Bird experts struggle to free a hawk from the dome of the main reading room. The hawk, nicknamed "Shirley" by staff members, has been trapped in the Library of Congress since Wednesday. (The bird has been recently fed and is in no immediate danger.)
Library Of Congress
Library Of Congress
The Library of Congress tonight joined the education department, the commerce department and other government agencies in confirming that the ban is in place.
Although thousands of leaked cables are freely available on the Guardian, New York Times and other newspaper websites, as well as the WikiLeaks site, the Obama administration insists they are still classified and, as such, have to be protected.
A recent study found that making books available to low-income children had a significant impact on preventing the reading gap.
On NPR this morning, W. Ralph Eubanks reminisces about visiting the bookmobile as a child. He is the author of The House at the End of the Road: The Story of Three Generations of an Interracial Family in the American South and Ever Is a Long Time: A Journey Into Mississippi's Dark Past and Director of Publishing at the Library of Congress.
This week in Washington, DC, the Library of Congress is gathering its "Digital Preservation Partners" for a three-day session -- one of a number of such meetings the library has been holding under a broad initiative called the "National Digital Information Infrastructure and Preservation Program." Its multi-year mission is "to develop a national strategy to collect, preserve and make available significant digital content, especially information that is created in digital form only, for current and future generations."
Paul McCartney confessed he was "slightly nervous" in the leadup to Wednesday's big concert at the White House, where President Barack Obama was presenting McCartney with the Gershwin Prize for Popular Song.
An all-star cast lined up to perform at the East Room tribute concert, including the Jonas Brothers, Faith Hill, Stevie Wonder and Jerry Seinfeld. Also to appear: Emmylou Harris, Elvis Costello, White Stripes singer and guitarist Jack White and Foo Fighters frontman Dave Grohl. McCartney himself was to perform as well.
Ars Technica reports: The Library of Congress is archiving for posterity every public tweet made since the service went live back in 2006. Every. Single. Tweet.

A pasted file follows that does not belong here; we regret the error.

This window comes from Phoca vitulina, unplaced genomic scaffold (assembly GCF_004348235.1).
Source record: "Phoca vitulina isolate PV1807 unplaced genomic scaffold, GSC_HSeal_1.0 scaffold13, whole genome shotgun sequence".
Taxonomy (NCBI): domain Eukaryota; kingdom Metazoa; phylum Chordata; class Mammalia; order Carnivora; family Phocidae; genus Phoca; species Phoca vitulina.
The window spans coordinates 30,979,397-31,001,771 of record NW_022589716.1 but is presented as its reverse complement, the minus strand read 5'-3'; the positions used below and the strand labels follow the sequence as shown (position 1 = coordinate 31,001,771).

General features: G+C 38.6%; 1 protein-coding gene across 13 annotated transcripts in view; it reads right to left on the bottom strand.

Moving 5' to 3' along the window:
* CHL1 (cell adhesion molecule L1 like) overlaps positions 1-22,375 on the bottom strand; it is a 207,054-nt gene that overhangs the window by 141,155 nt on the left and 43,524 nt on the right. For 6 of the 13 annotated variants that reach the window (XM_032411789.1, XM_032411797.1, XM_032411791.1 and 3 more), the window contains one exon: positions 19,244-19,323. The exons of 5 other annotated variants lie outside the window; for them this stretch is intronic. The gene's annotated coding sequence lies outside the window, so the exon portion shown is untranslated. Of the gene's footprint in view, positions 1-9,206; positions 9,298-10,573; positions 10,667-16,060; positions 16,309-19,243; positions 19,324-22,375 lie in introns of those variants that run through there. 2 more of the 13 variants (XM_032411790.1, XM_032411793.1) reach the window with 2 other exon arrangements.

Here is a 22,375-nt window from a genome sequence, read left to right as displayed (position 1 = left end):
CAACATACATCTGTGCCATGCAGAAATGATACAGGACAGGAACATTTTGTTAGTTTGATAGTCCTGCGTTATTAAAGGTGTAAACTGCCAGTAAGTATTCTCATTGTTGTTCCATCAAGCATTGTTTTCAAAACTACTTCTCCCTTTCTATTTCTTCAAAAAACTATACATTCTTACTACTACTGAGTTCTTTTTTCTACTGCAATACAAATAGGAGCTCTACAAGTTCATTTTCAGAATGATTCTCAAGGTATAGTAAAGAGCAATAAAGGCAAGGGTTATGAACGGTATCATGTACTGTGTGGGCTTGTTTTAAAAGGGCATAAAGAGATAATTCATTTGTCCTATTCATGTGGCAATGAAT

The LOC announced the news, appropriately enough, on Twitter. Twitter isn't just about being pretentious and notifying the world about the contents of your lunch (though it's about those things too).
Matt Raymond, one the Library's official bloggers, notes that "important tweets in the past few years include the first-ever tweet from Twitter co-founder Jack Dorsey, President Obama’s tweet about winning the 2008 election, and a set of two tweets from a photojournalist who was arrested in Egypt and then freed because of a series of events set into motion by his use of Twitter."
But even those billions of other tweets and retweets, the ones about how you just got back from the worlds' most epic jog or how you're sick at home with the crocodile flu or how your crappy Internet connection just went down again and you can't take it any more—those matter too.
Try the blog (it was down when I tried); the LOC says on Twitter:
" Sorry, LOC blog having some disruptions. Twitter acquisition story also on Facebook" about 1 hour ago via web.
The New York Times weighs in on Twitter on LOC.
The ACLU has sued the Library of Congress for firing a former chief prosecutor for the Guantanamo military commissions.
Col. Morris Davis (now retired from the military) was fired for criticizing the system in which detainees at Guantanamo are tried while being employed by the non-partisan Congressional Research Service, where he worked as an assistant director in the foreign affairs, defense and trade division.
Paul McCartney is to be awarded the Gershwin Prize For Popular Music in Washington in spring 2010.
The former Beatle will be the third musician – and the first non-American – to receive the prize, which is awarded by the US Library Of Congress. Stevie Wonder and Paul Simon were the previous recipients, with the former's award being presented to him by US President Barack Obama in February 2009.
Seattle PI: On October 23 the Library of Congress will unveil the The Young Readers Center. It will be the first area devoted exclusively to children in the library's 200+ year history.
The Center, which is housed in a renovated recording studio, will open with about 800 books. Most will be donated by publishers or culled from the library's duplicate and exchange department.